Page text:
Why Did My Workers’ Compensation Claim Get Denied?

Finding out your workers’ compensation claim is denied can be incredibly frustrating, especially if you were initially approved for benefits. Most denials come down to one of two factors — either the insurance company does not believe your injury was related to your employment, or it refuses to pay for certain benefits such as medical procedures you need or extended time off. Here are more of the most common reasons why workers’ compensation claims are denied.

Your Injury Is Not Covered

Workers’ compensation covers any injury, illness, or death that arises out of or in the course of employment. This means that your injury must be directly related to your normal job duties. Many claims are denied when an injury does not meet the policy’s definition of a covered injury or illness, even though you may think it is work-related. For instance, if you took a break from your normal tasks to do a private errand which resulted in an injury, you won’t receive benefits.

A Lack of Medical Evidence

Medical evidence is one of the most important parts of a workers’ compensation claim. That typically includes medical records, test results, doctors’ notes, and any other related documentation. Your employer’s insurance company will thoroughly examine the medical evidence before determining if your claim is valid. If there is a lack of medical evidence or proof that the injury isn’t serious enough, they may suspect fraud and deny your claim.

There Were No Witnesses

Witness testimony is also vital in workers’ compensation claims and often a reason why they are denied. If there are no witnesses or video footage, it is only your word and the available medical evidence that the insurer or employer must rely on. When this is the case, you must be consistent in the details of the incident and work with medical experts who can confirm your story. If your claim is lacking in medical evidence to support it, your employer may use the fact that there were no witnesses as an excuse for denial.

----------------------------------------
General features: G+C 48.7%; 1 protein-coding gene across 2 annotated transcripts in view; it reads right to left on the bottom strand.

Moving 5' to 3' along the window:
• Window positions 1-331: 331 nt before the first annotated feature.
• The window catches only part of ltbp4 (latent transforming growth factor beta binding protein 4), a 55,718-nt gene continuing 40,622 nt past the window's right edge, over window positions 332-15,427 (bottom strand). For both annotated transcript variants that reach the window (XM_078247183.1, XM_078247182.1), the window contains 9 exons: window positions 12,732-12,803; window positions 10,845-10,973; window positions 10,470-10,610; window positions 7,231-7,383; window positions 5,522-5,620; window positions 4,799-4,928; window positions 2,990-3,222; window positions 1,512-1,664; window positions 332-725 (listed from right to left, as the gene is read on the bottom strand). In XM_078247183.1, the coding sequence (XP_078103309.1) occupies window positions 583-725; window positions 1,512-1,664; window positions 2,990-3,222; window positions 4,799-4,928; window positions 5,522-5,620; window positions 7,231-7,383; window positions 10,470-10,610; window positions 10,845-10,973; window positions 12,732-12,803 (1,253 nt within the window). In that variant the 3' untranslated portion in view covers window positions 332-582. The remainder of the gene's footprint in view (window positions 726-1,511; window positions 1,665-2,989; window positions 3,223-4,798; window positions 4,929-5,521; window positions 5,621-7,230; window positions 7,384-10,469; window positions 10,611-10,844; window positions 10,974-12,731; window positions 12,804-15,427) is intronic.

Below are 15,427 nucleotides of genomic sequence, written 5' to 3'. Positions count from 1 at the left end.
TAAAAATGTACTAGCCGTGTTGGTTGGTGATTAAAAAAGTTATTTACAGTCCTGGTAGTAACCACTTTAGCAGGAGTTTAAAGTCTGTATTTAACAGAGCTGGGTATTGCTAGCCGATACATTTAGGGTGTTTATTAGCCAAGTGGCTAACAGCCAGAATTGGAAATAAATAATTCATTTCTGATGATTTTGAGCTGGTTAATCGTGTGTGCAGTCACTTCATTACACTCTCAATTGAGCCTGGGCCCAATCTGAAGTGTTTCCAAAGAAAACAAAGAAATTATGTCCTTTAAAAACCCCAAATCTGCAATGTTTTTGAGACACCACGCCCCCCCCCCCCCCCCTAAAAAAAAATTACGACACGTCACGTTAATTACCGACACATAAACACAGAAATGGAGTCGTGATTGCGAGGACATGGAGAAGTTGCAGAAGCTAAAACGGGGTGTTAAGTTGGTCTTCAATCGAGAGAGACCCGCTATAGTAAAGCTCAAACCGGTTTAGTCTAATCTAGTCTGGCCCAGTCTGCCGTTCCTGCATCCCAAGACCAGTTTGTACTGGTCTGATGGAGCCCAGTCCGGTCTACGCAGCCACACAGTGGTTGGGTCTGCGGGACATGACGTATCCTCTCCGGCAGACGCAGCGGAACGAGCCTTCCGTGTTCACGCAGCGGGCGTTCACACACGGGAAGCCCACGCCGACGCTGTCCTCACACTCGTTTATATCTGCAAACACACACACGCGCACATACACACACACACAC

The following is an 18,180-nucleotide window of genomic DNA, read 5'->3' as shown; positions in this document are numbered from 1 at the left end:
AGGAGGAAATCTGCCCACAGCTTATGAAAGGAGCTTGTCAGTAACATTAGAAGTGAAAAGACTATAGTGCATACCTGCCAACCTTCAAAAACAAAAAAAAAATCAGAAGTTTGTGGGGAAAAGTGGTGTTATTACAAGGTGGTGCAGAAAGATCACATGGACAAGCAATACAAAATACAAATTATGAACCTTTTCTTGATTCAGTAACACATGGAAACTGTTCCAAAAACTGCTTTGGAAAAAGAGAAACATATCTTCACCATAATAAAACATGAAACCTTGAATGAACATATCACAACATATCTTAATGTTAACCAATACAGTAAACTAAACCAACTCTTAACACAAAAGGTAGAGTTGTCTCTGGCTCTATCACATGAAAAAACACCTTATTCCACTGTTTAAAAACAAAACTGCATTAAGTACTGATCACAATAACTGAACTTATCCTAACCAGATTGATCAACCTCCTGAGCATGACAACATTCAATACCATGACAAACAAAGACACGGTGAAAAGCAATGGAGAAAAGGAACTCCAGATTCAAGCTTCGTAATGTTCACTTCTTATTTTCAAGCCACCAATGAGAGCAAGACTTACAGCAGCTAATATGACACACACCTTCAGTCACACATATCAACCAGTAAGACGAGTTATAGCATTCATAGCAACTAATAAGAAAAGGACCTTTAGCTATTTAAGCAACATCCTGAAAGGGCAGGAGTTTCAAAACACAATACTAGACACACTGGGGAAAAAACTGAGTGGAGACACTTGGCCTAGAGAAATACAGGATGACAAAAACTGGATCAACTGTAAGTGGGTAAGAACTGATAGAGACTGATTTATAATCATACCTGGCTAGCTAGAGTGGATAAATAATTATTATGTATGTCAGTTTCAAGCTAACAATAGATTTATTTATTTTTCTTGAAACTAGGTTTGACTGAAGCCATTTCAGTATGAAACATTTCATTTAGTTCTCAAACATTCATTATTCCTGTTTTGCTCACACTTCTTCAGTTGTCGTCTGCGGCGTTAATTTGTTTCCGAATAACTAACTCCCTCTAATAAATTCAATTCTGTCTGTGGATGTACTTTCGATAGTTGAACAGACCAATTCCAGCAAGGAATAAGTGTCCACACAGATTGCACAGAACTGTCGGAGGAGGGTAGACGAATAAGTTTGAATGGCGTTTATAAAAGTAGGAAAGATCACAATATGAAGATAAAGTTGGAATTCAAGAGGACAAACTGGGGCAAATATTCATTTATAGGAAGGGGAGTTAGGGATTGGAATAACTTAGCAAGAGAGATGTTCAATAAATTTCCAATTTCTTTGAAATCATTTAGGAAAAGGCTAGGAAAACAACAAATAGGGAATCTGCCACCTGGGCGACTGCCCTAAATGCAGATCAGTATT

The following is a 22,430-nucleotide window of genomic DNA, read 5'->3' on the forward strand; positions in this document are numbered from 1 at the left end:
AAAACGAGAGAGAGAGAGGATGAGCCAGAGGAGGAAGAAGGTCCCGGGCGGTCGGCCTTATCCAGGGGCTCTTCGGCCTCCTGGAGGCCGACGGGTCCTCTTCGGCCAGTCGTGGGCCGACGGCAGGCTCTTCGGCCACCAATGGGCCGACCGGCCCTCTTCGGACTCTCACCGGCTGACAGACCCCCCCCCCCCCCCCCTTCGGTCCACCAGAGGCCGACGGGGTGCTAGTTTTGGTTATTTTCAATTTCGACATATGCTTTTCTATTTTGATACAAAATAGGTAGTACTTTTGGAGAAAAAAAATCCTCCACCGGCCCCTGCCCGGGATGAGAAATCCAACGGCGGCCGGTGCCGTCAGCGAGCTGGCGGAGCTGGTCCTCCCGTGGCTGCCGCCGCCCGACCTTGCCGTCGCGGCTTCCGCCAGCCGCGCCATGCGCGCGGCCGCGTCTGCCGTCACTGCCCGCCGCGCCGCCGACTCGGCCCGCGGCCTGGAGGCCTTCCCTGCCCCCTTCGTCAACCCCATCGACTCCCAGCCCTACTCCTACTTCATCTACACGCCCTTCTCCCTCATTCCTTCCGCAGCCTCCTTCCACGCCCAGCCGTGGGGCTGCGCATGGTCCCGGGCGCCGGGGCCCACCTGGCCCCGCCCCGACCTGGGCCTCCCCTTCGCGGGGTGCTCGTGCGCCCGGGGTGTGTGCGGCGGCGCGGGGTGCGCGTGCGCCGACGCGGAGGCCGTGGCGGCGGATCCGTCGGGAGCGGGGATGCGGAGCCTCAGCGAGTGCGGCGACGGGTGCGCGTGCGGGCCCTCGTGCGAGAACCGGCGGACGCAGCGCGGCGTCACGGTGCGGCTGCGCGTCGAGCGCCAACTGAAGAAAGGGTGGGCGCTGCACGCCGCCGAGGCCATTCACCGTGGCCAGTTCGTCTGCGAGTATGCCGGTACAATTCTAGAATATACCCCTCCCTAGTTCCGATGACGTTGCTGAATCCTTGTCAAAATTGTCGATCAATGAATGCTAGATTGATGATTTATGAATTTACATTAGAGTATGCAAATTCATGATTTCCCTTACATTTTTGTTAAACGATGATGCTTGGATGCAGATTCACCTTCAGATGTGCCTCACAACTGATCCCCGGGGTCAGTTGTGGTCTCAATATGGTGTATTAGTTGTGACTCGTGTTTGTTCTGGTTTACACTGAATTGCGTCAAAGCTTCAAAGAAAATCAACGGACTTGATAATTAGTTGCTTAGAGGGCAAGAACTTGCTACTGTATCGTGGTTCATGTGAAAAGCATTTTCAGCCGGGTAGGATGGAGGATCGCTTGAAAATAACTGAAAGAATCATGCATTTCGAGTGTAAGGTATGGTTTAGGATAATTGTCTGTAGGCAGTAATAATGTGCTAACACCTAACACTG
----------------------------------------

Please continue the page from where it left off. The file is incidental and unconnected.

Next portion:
You Are Responsible For The Injury

When an insurance company argues that you are responsible for a workplace injury, it is most often because you ignored safety regulations. For example, claims will typically be denied if the injury was caused by intoxication (alcohol or drug consumption), intentional violence, horseplay, ignoring workplace rules such as wearing a hard hat, etc. Similarly, if you deliberately injure yourself, your odds of receiving benefits are slim.

Pre-Existing Condition

A pre-existing condition can be used as a reason for an employer or insurer to refuse a claim. For instance, if you have a limp in your leg that is made worse after a slip-and-fall accident. It would then be up to you to prove how the worsening of your limp is related to the accident and not the pre-existing injury. In general, you are still entitled to benefits if a workplace accident makes a pre-existing condition worse.

Late Reporting

Many workers’ compensation applications are turned down simply because they are late. If you have suffered a work-related injury in Nevada, you must report it to your employer within seven days, and a claim for compensation must be filed within 90 days. Legally, you can still file a claim, but it may not progress if you miss these deadlines.

What To Do after Your Workers’ Compensation Claim is Denied

Once a claim is denied, you can counter by filing a Request for Hearing – Contested Claim within 70 days of the decision. There you can present your evidence from qualified medical experts showing how your injury is genuine and serious. However, it is important to get the help of a workers’ compensation lawyer in Las Vegas to assist you and ensure you obtain the benefits you deserve.

Speak to an Attorney

If your workers’ compensation claim has been denied, a skilled Las Vegas lawyer at Harris & Harris Injury Lawyers will help you through the complex appeals process. Contact us online or by calling (702) 384-1414 to schedule a free initial consultation.

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